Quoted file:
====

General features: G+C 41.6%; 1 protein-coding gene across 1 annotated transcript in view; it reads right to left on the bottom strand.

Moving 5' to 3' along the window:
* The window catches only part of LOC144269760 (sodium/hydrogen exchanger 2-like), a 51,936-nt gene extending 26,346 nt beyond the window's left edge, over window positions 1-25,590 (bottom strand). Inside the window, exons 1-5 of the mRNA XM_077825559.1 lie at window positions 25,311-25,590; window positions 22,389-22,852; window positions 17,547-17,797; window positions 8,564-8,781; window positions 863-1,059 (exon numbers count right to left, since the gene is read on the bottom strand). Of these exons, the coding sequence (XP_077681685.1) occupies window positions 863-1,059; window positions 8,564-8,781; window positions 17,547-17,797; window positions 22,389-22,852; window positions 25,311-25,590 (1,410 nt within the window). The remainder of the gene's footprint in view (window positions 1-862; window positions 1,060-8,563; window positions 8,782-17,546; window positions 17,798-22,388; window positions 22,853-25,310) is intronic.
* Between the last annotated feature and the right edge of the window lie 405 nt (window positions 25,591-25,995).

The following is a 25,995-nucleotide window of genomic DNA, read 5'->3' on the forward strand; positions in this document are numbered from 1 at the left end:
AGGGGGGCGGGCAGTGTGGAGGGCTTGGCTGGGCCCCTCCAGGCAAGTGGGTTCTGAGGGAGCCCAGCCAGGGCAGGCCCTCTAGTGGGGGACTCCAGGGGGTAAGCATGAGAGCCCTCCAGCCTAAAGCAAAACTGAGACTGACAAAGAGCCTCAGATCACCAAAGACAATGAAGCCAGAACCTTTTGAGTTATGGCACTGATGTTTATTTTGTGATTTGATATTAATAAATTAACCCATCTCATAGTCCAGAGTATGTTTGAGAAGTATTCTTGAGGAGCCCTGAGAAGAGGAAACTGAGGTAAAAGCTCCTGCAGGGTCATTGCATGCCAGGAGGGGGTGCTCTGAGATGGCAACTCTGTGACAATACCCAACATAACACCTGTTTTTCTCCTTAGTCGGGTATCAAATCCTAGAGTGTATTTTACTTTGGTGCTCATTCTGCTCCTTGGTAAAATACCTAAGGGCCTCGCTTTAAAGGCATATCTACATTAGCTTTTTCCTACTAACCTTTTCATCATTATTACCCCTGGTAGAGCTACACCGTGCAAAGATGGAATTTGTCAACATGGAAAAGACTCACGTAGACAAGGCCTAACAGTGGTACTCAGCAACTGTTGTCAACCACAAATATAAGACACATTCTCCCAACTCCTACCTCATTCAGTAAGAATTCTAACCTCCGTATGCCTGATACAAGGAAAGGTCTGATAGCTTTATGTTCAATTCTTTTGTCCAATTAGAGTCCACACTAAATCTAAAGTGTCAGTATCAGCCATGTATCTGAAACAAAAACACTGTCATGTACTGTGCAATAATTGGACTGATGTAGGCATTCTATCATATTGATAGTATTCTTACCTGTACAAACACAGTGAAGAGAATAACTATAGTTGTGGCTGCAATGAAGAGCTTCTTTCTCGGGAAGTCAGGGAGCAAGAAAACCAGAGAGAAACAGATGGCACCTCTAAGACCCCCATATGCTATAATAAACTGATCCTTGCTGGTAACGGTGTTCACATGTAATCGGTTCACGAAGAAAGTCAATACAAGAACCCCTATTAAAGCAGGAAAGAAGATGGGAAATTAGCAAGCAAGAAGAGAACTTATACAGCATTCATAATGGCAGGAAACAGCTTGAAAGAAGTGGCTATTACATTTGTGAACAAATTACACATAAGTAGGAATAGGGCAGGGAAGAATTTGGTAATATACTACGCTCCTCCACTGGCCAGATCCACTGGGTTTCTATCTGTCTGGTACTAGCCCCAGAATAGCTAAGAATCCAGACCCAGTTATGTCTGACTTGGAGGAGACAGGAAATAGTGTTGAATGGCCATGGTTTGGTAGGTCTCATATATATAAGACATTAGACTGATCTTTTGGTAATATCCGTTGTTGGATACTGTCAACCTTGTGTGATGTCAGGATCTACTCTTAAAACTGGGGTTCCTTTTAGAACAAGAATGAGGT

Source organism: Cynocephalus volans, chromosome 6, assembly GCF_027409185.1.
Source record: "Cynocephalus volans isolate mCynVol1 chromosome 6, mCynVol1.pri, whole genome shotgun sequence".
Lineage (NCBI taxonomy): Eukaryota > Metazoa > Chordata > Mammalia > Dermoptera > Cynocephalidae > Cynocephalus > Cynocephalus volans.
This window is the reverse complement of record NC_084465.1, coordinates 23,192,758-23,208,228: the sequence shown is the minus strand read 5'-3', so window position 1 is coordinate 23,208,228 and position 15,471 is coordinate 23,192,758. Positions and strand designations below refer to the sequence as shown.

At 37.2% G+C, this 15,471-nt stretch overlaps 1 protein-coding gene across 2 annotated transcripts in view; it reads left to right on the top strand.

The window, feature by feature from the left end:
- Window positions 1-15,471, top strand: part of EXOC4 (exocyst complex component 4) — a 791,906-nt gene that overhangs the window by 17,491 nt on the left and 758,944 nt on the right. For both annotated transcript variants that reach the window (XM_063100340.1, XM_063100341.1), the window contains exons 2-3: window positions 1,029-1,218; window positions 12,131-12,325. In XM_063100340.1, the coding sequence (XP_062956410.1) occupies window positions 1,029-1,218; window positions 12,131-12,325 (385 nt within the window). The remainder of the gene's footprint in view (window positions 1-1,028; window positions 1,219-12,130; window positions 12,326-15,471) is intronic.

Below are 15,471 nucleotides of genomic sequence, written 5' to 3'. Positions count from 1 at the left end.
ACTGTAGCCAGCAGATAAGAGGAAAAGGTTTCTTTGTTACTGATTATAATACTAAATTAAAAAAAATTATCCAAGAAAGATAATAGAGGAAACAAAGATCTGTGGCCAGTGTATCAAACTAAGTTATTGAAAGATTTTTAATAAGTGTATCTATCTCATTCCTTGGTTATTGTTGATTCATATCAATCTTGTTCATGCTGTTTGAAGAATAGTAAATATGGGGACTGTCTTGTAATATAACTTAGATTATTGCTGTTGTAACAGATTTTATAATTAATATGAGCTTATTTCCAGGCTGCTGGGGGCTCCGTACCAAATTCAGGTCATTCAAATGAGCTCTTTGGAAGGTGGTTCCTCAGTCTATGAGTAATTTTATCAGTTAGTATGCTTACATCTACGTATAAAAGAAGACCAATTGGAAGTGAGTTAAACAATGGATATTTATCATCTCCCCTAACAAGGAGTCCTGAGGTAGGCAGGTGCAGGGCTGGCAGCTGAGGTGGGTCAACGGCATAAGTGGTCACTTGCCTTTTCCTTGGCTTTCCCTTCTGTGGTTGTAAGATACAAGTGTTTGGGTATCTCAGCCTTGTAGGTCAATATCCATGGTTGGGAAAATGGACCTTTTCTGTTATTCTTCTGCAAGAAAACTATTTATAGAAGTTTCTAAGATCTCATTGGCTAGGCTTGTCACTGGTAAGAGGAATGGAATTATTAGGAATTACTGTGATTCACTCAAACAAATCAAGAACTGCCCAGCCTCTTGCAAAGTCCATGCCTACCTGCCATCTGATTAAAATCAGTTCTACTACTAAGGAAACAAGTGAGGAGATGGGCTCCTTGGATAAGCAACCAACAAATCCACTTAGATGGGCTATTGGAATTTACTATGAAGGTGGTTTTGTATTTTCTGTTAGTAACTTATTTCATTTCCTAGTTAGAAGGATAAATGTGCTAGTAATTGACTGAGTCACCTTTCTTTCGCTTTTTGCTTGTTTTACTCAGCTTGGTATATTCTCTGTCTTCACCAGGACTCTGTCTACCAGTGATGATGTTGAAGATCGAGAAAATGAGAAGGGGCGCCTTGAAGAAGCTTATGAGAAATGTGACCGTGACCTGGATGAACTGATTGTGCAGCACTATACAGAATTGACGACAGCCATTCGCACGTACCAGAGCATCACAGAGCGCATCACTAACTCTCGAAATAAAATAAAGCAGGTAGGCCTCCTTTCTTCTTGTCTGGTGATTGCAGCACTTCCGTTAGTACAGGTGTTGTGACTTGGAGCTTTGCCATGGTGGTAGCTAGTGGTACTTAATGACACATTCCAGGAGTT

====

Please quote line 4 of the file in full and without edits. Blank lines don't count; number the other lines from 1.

* Between the last annotated feature and the right edge of the window lie 405 nt (window positions 25,591-25,995).